► Tesla Roadster review by CAR
► We test the original Tesla EV
► Part-built by Lotus, all electric
This story about the Tesla Roadster is different, because after years of hype, anticipation and the almost-inevitable delays in production, CAR Online has finally driven one at length, on British roads and in near-production trim. This is a car burdened by expectation; some created by its billing as the world’s first truly green supercar and the first electric car you can use every day, some created by its astronomical price. Question is, does the Tesla Roadster live up to the hype?
CAR magazine lives with a Tesla Model S long-term test electric car
Forget the green stuff for a moment: how does the Tesla Roadster drive?
It’s extraordinary: the Tesla is hugely, comically fast, and somehow manages to feel even faster than its claimed, supercar-standard sub-four second 0-60mph time. The electric motor makes its torque constantly, instantly available, the single gear means you don’t have to change down or wait for kickdown, and the huge thrust is generated with nothing more than a Star-Trek whirr.
The Tesla eventually runs out of steam – or whatever it is electric cars run out of – at around 125mph, but it will still generate a solid shove in the back at 90mph. It’s pretty spell-binding stuff…
And the Tesla’s handling?
Not as good as the Lotus Elise it’s based on, if we’re being honest. The Tesla is set up with no toe-in or wheel camber for maximum efficiency and therefore maximum range, The standard cars we drove had less steering feel than an Elise and more understeer, which also helps to counteract the desire of 450kg of battery mounted in the middle to turn into a spinning top if you close the throttle mid-bend.
Read our guide to the best electric cars and EVs on sale in the UK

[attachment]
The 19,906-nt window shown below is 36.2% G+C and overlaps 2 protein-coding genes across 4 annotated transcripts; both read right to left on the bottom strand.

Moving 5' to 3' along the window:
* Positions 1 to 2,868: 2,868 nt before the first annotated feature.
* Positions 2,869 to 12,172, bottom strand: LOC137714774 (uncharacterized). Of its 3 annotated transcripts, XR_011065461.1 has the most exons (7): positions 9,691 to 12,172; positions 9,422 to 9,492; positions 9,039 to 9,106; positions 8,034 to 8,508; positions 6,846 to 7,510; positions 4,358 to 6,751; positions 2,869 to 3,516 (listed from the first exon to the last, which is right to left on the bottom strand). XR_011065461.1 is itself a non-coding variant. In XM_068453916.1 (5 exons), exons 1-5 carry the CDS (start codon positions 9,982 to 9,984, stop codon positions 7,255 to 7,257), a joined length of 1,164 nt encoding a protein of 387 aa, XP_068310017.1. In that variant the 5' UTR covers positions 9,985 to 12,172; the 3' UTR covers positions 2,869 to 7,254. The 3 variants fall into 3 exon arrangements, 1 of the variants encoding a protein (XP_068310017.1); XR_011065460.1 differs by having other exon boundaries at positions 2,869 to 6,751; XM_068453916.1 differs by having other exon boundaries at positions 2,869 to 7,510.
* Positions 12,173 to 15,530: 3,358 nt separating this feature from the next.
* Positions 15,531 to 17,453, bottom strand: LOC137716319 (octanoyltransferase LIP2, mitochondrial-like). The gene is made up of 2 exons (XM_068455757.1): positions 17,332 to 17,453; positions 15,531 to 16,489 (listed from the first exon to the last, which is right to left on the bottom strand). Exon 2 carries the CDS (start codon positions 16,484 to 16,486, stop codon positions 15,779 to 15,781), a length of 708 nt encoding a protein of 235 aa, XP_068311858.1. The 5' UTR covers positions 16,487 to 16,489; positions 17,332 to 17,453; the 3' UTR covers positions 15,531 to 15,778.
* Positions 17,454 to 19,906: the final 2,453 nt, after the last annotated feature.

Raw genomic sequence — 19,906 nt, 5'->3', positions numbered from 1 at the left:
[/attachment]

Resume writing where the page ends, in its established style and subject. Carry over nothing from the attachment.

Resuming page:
Customers are likely to be able to specify suspension optimised for handling, but the Roadster’s responses will still be revelatory to anyone used to the overweight, anaesthetised rubbish most of us have to put up with.
So the Roadster’s not quite as good as an Elise. That’s no surprise!
The brakes require a solid shove to really engage, but the generators on the wheels that recapture energy slow the car so noticeably when you come off the throttle that the brakes often aren’t necessary.
But don’t you miss the sound of an engine?
Frankly, no. The quiet constantly reminds you how special the car you’re driving is, and how green it is. Pedestrians gape and point as it whirrs past, swelling your ego yet further. The lack of noise just makes the acceleration even more absurd, and when you’re just cruising you have a car with a powertrain infinitely more refined than a Rolls-Royce.
The Tesla’s primary ride is as composed and fluent as an Elise’s, but the lack of induction and exhaust noise draws your attention to its tendency to crash through bigger potholes. A shame.
So what about the Tesla Roadster’s inevitable downsides?
There are plenty. The Tesla Roadster will cost £92,000 when it goes on sale in the UK in May 2009. Normal value judgments need to be put to one side here; the Tesla will be a purely discretionary purchase by people who like the idea of it, and for whom the price is spare change.
Don’t be jealous; they’re subsidising the development of technology that will soon appear in cars we can afford, like Tesla’s Model S hatchback due in 2010.
The Roadster’s claimed range of 227 miles is impressive and likely to improve before the first cars arrive in Europe, but you still need an eight-hour charge to get it, even if you install a 32-amp power supply at home or the office. And the batteries will need to be replaced after four or five years at a cost of around £12,000, although that is likely to come down and the old ones can be recycled.
Not to mention the age-old conundrum of electric cars: generating electricity still produces pollution, albeit less, just elsewhere.
Forget the price, the limitations and the seeming irrelevance of a car that will sell in tiny numbers to the very wealthy. The Tesla Roadster is probably the most significant car we’ll drive all year, because for the first time here’s an electric car with a usable range and genuinely thrilling dynamics being offered as a commercial proposition, rather than a loss-making PR exercise.
Electric cars have a long way to go before they’re relevant to the rest of us, but the Tesla Roadster shows they’re travelling fast in that direction.